Simply typing a prompt and accepting the first result is never enough - we know that - as professionals that use these creative tools who amongst us hasn't stayed up into the wee hours perfecting that prompt to ensure the ultimate Midjourney output? So if we're engaging to that level then there must be an evaluative and iterative process in place that is ensuring that we are still applying creativity and analysis to our creation. We need to teach students to refine their prompts, evaluate the AI-generated outputs, and iterate on their creations. This process not only ensures deeper learning but also integrates the strengths of AI into the learning process.

Incorporating AI in Creation

There is an art to using AI effectively in the creative process. It involves more than just generating a piece of work; it requires a critical eye to assess the output, refine it, and iterate until the desired result is achieved. This approach ensures that students engage in the higher-order thinking skills that Bloom's Taxonomy aims to develop.

Bloom's (Revised (Again)) Taxonomy

The traditional Bloom's triangle remains, but 'create' now includes a sub-triangle with additional layers:

  1. Explain the Problem: Articulate the problem you want AI to solve clearly.
  2. Create: Use AI to generate options or possibilities.
  3. Evaluate: Assess the effectiveness of the artefact for its intended purpose and audience.
  4. Edit: Modify the prompt and refine the output.
  5. Iterate: Repeat the process until the result satisfies the conditions.
  6. Defend: Be able to defend your creation from critique

This approach ensures that creation isn't a cop-out. Students must explain why their artefact represents the knowledge gained, thus deepening their understanding and demonstrating mastery.

Bloom's Generative Taxonomy: It's more of a tree than a pyramid…

Why Does this Work?

  1. Explain the Problem: This initial step involves clearly defining the problem or challenge that needs to be addressed. Students must articulate their understanding of the issue, which sets the foundation for the subsequent steps.
  2. Create: Using AI, students generate multiple solutions or artefacts. This step encourages exploration and creativity, allowing students to see the possibilities that AI can offer.
  3. Evaluate: Students critically assess the AI-generated outputs, considering factors such as relevance, accuracy, and creativity. This evaluation helps students develop critical thinking skills as they determine the strengths and weaknesses of each output.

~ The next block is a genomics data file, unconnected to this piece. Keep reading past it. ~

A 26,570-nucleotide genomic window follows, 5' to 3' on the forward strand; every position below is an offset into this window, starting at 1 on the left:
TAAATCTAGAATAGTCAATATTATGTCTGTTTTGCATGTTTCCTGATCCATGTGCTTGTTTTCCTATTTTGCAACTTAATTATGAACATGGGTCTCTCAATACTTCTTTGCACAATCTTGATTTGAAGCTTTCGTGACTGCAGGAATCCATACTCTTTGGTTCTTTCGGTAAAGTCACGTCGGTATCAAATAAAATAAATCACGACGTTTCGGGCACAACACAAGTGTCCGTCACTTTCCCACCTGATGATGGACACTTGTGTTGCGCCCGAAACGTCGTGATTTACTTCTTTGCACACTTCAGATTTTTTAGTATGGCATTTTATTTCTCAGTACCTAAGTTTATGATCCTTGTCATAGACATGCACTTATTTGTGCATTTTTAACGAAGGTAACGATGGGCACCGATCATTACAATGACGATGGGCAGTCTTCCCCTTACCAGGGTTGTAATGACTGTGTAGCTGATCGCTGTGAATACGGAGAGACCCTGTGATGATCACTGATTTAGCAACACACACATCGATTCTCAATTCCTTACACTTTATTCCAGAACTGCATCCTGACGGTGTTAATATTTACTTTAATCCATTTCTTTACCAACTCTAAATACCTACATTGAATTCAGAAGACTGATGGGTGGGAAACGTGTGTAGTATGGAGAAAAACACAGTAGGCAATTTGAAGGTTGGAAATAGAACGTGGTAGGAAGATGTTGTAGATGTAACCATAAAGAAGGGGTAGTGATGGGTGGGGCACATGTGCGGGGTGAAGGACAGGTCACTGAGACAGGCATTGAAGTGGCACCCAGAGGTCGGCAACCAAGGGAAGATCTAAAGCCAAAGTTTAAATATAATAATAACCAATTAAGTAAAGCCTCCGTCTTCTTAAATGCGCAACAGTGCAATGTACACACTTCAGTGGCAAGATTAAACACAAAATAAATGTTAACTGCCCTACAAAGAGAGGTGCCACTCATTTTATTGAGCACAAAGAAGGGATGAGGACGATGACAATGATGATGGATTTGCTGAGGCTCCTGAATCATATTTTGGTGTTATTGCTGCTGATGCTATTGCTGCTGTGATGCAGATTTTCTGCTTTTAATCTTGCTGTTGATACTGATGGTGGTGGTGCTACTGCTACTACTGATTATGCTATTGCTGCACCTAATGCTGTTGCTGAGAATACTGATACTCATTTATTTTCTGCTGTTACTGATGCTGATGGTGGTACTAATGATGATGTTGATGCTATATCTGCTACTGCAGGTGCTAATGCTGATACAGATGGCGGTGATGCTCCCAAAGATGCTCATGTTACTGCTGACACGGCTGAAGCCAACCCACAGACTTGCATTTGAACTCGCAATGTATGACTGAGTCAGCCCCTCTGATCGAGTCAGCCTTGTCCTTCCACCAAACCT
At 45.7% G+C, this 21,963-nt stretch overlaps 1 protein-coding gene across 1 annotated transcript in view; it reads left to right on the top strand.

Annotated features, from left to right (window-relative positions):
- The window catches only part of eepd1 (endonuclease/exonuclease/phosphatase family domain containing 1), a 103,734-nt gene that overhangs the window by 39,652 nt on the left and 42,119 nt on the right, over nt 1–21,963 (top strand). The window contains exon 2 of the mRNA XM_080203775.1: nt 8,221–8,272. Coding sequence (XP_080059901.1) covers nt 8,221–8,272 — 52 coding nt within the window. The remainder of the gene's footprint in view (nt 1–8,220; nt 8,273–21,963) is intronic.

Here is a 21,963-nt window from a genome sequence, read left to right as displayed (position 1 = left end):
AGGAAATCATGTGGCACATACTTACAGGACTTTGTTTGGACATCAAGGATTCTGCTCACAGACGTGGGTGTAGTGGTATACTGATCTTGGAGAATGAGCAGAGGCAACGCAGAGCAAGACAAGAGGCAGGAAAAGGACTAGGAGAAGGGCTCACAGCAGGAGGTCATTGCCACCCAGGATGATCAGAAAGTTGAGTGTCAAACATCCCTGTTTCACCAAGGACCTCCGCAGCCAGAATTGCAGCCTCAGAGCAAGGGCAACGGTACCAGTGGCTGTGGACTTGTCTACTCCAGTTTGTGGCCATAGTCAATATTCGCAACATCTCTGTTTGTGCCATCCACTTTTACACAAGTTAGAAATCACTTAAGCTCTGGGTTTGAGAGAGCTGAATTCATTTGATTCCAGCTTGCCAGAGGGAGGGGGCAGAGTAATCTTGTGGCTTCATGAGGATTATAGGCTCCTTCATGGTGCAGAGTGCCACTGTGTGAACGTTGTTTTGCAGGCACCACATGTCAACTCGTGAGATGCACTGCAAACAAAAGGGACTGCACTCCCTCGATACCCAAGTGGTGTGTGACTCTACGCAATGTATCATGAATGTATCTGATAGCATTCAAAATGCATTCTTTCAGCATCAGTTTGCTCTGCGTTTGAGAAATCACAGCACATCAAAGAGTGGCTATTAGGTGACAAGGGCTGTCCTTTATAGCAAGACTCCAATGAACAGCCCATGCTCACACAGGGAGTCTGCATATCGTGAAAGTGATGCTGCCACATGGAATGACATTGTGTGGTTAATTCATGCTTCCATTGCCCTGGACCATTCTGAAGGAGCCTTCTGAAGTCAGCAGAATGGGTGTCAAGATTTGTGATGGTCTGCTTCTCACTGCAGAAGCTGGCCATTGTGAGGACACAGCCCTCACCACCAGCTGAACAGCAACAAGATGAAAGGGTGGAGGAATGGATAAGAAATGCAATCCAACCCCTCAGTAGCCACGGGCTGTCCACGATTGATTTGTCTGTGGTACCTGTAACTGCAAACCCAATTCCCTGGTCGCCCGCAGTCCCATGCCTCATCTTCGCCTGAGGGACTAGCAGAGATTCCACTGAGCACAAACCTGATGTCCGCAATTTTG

4. Edit: Based on their evaluation, students refine their prompts and modify the AI-generated artefacts. This step involves a cycle of editing and revising, which fosters an iterative approach to learning and creation.
  5. Iterate: The penultimate step is to repeat the process until a satisfactory solution or artefact is achieved. This iterative process ensures continuous improvement and deep engagement with the material.
  6. Defend: Finally being able to defend your creation based on the critique of other people knowledgeable in the field would showcase the student's mastery of the subject.

How Can We Support This with AI?

AI tutors can analyse freeform responses, challenging students to defend their decisions. This mirrors the 'defend your thesis' concept in academia, which has long been the gold standard for proving knowledge acquisition. By using AI to defend their work, students engage in higher-order thinking and critical analysis.

The Role of AI Tutors

We've developed an AI tutor modelled on this approach. Our 'Defend Your Essay' tool tutors students to paste their work and be challenged on weak arguments, logical fallacies, inconsistencies, and lack of evidence. This combats the misconception that AI can simply write essays for students without them needing to understand the content as students actually need to engage with the arguments they've presented to achieve highly in this activity.

Defend Your Decisions

The ultimate goal is to ensure that students not only create artefacts but also defend and understand them deeply. This approach promotes a higher level of engagement and learning. By integrating AI into this process, we can provide students with the tools they need to succeed in a world where technology plays an increasingly important role, and by using AI to ensure they can argue that their artefact represents their learnings means this becomes a scalable assessment process.

Beyond the Artefact

The creation of an artefact alone has always felt a little like a cop-out. I always wanted students to explain why they thought their artefact was a great representation of the knowledge gained. With AI, we can go beyond simple creation and focus on the thought process behind it. This adds a new layer of depth to the learning experience, ensuring that students are not only able to create but also to understand and articulate the value of their creations.


In conclusion, while generative AI poses challenges to the traditional model of Bloom's Taxonomy, it also offers opportunities to enhance the learning process. By integrating AI into the 'create' level, we can ensure that students engage in meaningful, higher-order thinking. This revised approach to Bloom's Taxonomy not only preserves the value of creation as an educational goal but also adapts it to the realities of the digital age.

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David Morgan

David Morgan

Cardiff, UK